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Jim Leyland asserts the supremacy of the pitcher win at the All-Star press conference


I just got back from the All-Star Game press conference in which Jim Leyland and Bruce Bochy announced their starting pitchers and lineups.  As Aaron noted, we get Scherzer vs. Harvey and a couple of lineups with which you could quibble, I suppose, if you wanted to, but what’s the point, really? Go outside and play. Do something productive.

Things of random interest to me during the press conference:

  • Brian Kenny of MLB Network emceed it. When we learned it would be Max Scherzer starting, I was hoping Kenny — who has built a cottage industry of dismissing the pitcher win as a useful statistic — would go to great lengths to avoid mentioning that the most talked-about thing with Scherzer this year has been his wins. Kenny didn’t mention it.
  • Jim Leyland did, though. A couple of times. And not just Scherzer’s wins, but when he was asked about why Hiroki Kuroda wasn’t named to the team despite his great ERA, Leyland said it’s be impossible for him to have left Chris Tillman off given that he’s won 11 games. I think Kenny had to sit down for that.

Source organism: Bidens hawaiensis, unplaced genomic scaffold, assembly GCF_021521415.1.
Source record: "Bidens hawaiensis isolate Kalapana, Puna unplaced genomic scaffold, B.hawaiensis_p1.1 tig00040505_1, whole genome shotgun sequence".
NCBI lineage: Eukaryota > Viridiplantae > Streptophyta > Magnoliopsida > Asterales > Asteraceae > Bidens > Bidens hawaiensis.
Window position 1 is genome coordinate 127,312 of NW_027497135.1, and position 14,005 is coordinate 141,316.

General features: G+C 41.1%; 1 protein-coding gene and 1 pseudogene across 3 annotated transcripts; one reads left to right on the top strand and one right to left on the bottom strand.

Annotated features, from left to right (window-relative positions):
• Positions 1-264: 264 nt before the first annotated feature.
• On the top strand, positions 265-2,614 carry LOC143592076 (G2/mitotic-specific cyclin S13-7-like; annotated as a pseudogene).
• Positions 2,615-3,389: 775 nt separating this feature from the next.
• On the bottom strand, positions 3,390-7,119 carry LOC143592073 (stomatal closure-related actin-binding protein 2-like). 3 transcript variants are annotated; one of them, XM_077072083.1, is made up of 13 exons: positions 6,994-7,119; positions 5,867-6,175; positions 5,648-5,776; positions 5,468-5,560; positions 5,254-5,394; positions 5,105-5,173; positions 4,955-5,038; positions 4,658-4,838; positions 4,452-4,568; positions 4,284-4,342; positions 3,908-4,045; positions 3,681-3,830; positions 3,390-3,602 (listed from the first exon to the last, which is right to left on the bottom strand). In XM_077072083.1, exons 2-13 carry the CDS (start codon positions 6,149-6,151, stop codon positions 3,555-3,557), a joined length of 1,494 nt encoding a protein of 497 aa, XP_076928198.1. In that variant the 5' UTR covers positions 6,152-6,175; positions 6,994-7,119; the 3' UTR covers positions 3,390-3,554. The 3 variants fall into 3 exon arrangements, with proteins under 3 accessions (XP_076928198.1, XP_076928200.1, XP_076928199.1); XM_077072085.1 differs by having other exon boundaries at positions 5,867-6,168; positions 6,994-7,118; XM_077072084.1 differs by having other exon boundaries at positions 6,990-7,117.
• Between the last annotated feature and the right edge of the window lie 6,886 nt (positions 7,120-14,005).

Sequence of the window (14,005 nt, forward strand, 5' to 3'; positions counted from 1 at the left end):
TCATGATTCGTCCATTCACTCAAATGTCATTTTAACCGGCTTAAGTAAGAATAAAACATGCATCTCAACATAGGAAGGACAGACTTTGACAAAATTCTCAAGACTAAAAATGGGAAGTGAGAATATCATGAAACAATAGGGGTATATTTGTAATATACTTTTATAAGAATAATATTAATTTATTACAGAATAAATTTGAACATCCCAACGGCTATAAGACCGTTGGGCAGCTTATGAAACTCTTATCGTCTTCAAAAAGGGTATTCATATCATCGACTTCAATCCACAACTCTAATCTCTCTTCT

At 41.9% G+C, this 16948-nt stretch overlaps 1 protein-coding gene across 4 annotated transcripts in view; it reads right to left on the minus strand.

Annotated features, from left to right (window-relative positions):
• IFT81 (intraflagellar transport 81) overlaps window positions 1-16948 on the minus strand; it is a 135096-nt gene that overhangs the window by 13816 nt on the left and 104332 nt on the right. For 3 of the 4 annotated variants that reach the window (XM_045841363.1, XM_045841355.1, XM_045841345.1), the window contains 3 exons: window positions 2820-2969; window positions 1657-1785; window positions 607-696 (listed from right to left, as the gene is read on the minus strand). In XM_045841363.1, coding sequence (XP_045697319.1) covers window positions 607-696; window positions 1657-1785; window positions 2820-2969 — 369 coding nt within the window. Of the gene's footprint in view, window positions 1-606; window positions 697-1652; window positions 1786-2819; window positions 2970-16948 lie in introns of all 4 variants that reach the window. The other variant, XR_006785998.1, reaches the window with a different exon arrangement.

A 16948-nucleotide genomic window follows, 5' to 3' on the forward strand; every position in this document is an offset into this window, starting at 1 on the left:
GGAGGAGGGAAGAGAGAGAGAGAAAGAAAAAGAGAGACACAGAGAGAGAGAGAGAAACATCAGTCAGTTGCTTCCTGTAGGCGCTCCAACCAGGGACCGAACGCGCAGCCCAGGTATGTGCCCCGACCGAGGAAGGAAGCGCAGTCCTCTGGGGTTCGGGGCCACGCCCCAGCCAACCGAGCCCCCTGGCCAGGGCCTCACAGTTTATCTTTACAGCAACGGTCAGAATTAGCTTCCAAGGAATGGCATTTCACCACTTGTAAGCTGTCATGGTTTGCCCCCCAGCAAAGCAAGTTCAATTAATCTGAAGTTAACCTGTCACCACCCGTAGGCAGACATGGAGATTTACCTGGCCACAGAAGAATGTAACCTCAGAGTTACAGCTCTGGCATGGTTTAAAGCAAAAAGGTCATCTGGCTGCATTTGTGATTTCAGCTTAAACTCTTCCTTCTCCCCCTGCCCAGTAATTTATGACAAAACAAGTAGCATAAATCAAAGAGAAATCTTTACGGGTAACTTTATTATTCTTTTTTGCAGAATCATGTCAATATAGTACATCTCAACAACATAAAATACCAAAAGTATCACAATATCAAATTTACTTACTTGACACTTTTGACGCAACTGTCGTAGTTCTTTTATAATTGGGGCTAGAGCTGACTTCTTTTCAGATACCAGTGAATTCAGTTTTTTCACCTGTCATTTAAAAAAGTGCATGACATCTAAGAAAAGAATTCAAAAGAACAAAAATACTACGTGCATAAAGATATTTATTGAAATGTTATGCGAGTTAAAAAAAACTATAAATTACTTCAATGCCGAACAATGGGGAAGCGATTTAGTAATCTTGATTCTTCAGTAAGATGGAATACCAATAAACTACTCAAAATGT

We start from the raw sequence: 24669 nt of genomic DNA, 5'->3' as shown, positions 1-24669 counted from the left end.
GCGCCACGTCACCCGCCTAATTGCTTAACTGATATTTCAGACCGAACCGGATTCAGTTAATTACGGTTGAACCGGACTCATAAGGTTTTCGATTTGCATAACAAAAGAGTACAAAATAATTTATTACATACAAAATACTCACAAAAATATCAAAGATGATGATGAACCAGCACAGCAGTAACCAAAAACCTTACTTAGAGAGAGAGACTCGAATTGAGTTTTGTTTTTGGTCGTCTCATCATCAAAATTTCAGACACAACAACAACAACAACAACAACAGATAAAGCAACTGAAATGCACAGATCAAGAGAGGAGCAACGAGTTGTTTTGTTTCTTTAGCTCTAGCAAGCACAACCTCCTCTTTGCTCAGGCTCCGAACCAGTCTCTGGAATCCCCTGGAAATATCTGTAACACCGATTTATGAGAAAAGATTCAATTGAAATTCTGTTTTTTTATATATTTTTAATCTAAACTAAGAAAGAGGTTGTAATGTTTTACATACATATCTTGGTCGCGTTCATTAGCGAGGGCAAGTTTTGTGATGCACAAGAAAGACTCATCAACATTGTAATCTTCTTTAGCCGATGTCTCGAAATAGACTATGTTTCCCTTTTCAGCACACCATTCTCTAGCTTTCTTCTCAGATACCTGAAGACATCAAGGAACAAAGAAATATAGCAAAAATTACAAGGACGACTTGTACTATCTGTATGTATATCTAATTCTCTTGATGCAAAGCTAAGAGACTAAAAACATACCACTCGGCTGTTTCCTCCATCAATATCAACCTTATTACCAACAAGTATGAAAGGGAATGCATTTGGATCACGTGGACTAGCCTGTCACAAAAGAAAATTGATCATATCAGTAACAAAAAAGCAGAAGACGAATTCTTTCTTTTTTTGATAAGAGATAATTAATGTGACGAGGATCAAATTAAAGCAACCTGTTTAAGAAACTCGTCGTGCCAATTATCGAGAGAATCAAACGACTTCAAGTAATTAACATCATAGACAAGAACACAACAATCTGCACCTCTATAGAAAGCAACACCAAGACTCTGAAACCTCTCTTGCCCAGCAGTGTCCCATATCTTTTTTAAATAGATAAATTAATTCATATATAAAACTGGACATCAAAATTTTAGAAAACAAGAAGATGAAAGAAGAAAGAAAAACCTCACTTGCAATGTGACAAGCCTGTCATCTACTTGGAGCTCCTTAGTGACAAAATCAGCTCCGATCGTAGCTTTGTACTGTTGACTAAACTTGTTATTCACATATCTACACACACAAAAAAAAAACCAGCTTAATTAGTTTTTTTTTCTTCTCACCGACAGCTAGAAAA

• Phillies Chairman Bill Giles is the honorary NL President. Jackie Autry is the honorary AL President. Each of them — along with Bruce Bochy and Jim Leyland — gave considerable lip service to the notion of the All-Star Game determining home field advantage in the World Series. They all love it.  I had to sit down for that.
  • Bochy had the line of the presser. When asked if Matt Harvey’s blister is going to be a problem for the All-Star Game, Bochy said he spoke with Terry Collins about it and assured him that Harvey is “gonna be limited to 100-120 pitches tomorrow night.”
  • Someone asked both managers about the “cloud” the Biogenesis scandal has cast over the All-Star Game. Know what? I’ve been here two days. Basically no one is talking about Biogenesis. There’s enough going on. I sorta wish Bochy or Leyland had said “well, son, it wasn’t casting any cloud until your question,” but they were more diplomatic than I am.